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Poetry and Prose Project celebrates the words of Edward Abbey


Gary Every (left) and James Bishop

Gary Every (left) and James Bishop


Originally Published: May 21, 2018 11:24 a.m.

Friday May 25, 5 p.m., at the Sedona Public Library, the Poetry and Prose Project will celebrate the words of Arizona author Edward Abbey as well as feature the words of two local poets, Rachel Polen and Tim Young.  Poetry and Prose Project shows have been so successful recently promoters were left wondering how they could top the next event. 

Organizers were left wondering which words needed to be heard during these tumultuous times.  They decided upon the words of Edward Abbey, champion of individual liberties and environmental activism.  His beautiful words describing the landscape of the southwest often read like poetry.  Author Gary Every and sculptor John Soderberg will perform a short theatrical piece based upon Ed Abbey’s words and inspired by local writer James Bishop Jr’s biography of Abbey, Epitaph for a Desert Anarchist.   With his deep gravelly voice and charismatic presence, who else could be asked to read the words of Ed Abbey concerning liberty and wilderness except John Soderberg.

The Poetry and Prose Project also wanted to celebrate two new poets emerging onto the local scene.  Rachel Polen has devoted almost her entire adult life to the Healing Professions and Creative Arts. Rachel has been a Yoga Teacher, Massage Therapist, and Life Coach for almost 20 years. 

She has served many different settings and populations including mental health facilities, prisons, senior care, and children’s programs.  Rachel has expanded her healing practice with her education and passion for the Creative Arts as a  storyteller, actress, and writer.  Rachel had a successful private practice in New York, as well as her plays produced Off-Broadway, NY.  She will be reading her poem Holy Ground from an experience while performing spiritual services at NYC Prisons and Juvenile Facilities.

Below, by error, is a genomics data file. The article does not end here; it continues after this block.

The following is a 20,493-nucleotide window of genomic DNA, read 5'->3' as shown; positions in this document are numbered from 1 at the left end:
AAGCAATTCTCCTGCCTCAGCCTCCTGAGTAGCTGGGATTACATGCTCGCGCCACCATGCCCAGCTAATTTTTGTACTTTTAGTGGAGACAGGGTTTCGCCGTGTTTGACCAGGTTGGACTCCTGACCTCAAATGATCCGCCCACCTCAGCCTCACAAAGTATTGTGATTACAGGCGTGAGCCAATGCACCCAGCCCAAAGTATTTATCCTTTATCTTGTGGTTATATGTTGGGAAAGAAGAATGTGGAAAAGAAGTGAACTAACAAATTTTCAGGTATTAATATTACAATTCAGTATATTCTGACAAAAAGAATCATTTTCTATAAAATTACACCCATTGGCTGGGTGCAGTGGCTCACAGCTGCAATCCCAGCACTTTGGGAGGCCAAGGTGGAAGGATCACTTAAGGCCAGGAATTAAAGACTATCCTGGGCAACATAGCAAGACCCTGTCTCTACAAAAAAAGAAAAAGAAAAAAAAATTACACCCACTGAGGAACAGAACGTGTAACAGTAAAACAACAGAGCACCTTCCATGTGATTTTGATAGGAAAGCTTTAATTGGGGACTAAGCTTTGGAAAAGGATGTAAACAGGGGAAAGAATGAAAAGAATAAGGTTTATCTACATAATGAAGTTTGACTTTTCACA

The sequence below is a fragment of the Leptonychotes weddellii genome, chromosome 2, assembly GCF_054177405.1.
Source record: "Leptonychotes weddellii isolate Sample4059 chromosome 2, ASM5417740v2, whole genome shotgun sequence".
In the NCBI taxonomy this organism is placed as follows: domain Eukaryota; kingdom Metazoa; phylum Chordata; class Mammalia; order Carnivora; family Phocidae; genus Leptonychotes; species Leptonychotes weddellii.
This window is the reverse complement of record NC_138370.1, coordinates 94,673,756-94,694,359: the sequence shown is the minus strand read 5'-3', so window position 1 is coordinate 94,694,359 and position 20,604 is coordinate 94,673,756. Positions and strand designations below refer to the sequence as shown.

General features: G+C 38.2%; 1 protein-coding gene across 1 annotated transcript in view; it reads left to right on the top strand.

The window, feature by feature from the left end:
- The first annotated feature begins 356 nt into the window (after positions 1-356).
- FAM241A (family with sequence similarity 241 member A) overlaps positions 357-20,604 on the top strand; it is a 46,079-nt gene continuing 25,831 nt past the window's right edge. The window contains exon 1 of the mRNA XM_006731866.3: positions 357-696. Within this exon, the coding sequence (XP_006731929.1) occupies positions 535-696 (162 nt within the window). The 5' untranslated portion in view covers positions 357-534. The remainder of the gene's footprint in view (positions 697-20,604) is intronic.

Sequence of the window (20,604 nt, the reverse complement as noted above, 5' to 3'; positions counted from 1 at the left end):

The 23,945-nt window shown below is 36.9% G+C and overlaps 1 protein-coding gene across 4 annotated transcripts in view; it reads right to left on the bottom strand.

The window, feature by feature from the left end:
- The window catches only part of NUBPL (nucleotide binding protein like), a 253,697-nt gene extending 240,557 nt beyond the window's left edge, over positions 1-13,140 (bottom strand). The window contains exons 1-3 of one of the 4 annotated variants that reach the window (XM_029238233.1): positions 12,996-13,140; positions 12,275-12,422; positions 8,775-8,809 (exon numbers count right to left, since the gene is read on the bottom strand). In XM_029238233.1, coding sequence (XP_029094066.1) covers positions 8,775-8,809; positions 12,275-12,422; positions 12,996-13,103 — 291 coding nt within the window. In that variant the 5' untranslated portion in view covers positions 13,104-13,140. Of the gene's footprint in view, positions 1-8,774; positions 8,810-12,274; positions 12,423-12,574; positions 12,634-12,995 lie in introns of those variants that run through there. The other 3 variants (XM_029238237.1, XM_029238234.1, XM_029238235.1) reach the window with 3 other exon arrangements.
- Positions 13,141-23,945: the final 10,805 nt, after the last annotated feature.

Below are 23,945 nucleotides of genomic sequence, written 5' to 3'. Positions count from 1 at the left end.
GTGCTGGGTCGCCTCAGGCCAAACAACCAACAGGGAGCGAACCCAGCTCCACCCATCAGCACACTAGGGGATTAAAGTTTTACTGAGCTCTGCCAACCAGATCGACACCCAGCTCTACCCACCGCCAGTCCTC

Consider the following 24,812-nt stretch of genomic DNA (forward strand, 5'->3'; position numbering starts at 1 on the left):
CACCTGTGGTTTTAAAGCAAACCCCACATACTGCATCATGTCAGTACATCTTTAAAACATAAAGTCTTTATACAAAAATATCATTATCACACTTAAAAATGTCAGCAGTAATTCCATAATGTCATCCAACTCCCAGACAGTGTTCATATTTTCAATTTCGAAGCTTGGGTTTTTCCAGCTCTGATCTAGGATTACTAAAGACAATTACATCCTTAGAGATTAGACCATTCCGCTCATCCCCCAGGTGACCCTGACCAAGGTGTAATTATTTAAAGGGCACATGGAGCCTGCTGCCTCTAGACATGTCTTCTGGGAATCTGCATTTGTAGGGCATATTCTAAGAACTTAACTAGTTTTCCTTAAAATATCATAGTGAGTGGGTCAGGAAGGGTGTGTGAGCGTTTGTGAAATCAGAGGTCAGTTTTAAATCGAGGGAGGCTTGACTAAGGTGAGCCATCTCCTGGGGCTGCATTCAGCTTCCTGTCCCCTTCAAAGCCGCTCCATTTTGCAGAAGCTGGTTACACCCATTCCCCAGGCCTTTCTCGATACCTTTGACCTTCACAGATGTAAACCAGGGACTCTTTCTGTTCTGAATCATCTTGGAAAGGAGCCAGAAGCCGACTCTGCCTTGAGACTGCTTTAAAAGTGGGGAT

Tim Young is best known around town as a rock and roll performer.  His shows have earned a reputation for his mastery of guitar and high energy infectious personality.  Singer/songwriter Tim Young has always been fascinated with pen and paper. In recent years his poetry and prose have come under deep focus. He has completed drafts of four novels, but poetry is the force always singing to his soul. The Beat writers are a major influence. And, of course, rock n› roll.

Long time Sedona resident, James Bishop Jr. wrote the definitive biography of Edward Abbey Epitaph for a Desert Anarchist.  Bishop was given unprecedented access to diaries and personal papers to tell the story of this fierce idealist and complex personality.  Abbey’s books such as Desert Solitaire and The Monkey Wrench Gang became instant and controversial classics.  Bishop spent many years as a high profile journalist and had a second career in Hollywood.

The hands of John Soderberg dot the Sedona landscape and now Soderberg’s voice will paint the words of Ed Abbey as he describes his beloved southwestern landscape.  Abbey believed that “Wilderness is not a luxury but a necessity of the human spirit.”  Soderberg played the role of Ed Abbey at an Abbey celebration in January and promoters of the Poetry and Prose Project wanted that deep voice to speak those insightful words one more time.

Musical guest for the evening of May 25th will be former founding member of the band Stone Ground, Gary Scott.  Gary has lived in Sedona on and off for decades, also spending time in Alaska, Aspen, Malibu and the Navajo Reservation.  To keep himself entertained, Mr. Scott performs at open mics around the Verde Valley and is also part of the poetry jazz band the Zoot Suit Zebras.

Poetry and Prose Project events are hosted by Gary Every.  Gary is the author of nine books including Shadow of the OhshaD, The Saint and the Robot, and Mariachi Skull, The Confessions of the only Gringo in a Mexican Kitchen.  His newspaper columns have won several awards for pieces such as “The Apache Naichee Ceremony” and “Losing Geronimo’s Language”.